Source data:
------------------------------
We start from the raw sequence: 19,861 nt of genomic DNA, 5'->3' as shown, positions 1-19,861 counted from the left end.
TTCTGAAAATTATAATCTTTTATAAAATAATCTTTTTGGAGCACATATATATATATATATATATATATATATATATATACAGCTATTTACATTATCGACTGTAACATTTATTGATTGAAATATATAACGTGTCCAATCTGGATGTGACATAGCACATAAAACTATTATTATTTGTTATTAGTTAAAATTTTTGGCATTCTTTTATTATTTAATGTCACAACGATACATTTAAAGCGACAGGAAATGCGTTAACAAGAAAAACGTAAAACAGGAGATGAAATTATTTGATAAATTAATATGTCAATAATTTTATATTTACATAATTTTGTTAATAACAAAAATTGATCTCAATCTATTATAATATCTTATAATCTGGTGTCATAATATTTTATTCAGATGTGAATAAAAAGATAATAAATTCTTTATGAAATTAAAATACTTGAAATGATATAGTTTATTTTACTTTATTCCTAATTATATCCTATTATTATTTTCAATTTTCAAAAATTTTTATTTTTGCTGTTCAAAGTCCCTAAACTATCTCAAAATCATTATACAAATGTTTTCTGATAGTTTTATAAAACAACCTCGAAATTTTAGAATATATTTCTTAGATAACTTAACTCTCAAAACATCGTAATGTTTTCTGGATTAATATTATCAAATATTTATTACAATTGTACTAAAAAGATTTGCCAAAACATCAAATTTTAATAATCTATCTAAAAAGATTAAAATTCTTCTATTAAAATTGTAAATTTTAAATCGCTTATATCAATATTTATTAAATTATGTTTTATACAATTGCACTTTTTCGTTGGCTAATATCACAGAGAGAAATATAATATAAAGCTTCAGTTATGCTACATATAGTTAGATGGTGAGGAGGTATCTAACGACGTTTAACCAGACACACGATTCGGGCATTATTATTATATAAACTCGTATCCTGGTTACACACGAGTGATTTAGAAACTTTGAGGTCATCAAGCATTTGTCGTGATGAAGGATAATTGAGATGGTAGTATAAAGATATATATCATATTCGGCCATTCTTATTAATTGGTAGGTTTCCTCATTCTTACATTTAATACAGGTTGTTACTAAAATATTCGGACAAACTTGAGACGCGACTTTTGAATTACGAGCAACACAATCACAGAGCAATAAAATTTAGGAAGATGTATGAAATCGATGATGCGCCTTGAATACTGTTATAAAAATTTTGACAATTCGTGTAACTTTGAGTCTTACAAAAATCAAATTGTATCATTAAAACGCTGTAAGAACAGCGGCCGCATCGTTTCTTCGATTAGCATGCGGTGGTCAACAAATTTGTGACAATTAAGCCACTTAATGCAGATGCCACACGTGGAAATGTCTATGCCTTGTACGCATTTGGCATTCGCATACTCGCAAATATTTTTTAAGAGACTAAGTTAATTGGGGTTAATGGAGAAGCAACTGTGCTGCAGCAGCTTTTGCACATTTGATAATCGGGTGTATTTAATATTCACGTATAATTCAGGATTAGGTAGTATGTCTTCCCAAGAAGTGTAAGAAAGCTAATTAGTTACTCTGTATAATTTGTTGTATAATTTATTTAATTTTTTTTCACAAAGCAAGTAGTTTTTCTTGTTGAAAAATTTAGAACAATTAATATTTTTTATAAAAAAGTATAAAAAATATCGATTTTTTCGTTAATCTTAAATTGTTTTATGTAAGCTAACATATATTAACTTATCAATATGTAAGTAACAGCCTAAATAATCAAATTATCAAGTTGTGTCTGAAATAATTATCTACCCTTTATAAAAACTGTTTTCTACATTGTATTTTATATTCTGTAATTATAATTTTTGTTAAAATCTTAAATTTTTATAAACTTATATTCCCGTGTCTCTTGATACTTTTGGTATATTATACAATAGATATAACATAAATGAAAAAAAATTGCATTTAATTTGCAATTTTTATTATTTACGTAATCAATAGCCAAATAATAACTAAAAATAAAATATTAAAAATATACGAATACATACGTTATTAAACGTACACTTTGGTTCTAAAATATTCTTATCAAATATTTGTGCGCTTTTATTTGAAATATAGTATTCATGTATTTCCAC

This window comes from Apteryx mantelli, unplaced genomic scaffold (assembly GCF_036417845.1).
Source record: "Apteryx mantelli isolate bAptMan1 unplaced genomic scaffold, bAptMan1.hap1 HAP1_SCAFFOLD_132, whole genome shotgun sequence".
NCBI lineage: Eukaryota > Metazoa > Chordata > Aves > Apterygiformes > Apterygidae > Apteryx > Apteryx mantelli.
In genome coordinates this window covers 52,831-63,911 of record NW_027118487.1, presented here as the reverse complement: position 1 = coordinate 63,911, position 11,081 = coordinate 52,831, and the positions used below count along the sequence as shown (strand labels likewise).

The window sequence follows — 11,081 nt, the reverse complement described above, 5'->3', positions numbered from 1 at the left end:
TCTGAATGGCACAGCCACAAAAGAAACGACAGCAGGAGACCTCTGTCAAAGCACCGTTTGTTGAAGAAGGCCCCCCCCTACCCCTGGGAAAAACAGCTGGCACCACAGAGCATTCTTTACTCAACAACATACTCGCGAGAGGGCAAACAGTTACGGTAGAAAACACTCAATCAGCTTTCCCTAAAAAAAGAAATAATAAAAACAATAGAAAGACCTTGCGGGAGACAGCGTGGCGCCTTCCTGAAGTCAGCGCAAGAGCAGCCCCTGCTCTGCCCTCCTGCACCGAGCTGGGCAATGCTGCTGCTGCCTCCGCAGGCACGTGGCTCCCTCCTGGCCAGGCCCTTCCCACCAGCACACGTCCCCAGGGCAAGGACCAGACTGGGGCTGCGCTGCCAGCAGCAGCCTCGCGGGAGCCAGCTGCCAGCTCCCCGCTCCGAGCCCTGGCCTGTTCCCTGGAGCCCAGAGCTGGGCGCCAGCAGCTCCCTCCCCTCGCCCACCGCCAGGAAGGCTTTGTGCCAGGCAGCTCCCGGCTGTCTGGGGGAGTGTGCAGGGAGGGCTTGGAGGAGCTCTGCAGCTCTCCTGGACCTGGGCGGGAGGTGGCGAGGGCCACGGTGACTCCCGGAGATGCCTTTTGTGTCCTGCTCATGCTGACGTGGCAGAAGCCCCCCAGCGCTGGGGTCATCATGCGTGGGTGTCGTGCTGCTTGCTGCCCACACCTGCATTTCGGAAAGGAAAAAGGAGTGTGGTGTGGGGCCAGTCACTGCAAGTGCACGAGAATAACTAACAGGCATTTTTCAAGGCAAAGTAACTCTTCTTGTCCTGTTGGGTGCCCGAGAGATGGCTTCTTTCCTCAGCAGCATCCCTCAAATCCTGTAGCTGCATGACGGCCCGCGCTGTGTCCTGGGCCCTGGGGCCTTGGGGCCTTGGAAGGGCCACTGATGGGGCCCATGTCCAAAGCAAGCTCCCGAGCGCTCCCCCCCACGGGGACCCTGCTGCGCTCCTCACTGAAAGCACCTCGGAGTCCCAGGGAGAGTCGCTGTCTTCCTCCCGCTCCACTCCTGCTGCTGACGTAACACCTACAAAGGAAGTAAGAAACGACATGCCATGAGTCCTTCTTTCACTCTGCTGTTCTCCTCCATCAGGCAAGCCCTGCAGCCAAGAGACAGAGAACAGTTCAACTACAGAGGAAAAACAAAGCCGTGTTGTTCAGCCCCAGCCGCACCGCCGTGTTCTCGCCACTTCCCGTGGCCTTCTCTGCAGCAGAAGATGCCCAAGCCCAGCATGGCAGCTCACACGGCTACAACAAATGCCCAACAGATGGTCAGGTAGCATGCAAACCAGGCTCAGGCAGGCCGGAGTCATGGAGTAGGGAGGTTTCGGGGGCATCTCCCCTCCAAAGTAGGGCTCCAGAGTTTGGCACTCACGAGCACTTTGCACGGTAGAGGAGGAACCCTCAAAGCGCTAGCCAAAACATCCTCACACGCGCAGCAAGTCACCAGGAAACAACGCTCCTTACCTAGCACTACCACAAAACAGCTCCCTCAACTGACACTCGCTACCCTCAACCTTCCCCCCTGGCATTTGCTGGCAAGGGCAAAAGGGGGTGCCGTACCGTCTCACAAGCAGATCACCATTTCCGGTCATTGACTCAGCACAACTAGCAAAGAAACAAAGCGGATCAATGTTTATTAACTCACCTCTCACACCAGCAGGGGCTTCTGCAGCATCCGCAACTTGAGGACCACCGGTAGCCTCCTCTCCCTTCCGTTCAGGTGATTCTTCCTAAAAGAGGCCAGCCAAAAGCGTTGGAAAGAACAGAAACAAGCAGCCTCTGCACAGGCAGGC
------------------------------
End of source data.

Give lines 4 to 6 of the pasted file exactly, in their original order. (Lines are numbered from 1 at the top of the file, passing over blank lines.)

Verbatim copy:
Source record: "Apteryx mantelli isolate bAptMan1 unplaced genomic scaffold, bAptMan1.hap1 HAP1_SCAFFOLD_132, whole genome shotgun sequence".
NCBI lineage: Eukaryota > Metazoa > Chordata > Aves > Apterygiformes > Apterygidae > Apteryx > Apteryx mantelli.
In genome coordinates this window covers 52,831-63,911 of record NW_027118487.1, presented here as the reverse complement: position 1 = coordinate 63,911, position 11,081 = coordinate 52,831, and the positions used below count along the sequence as shown (strand labels likewise).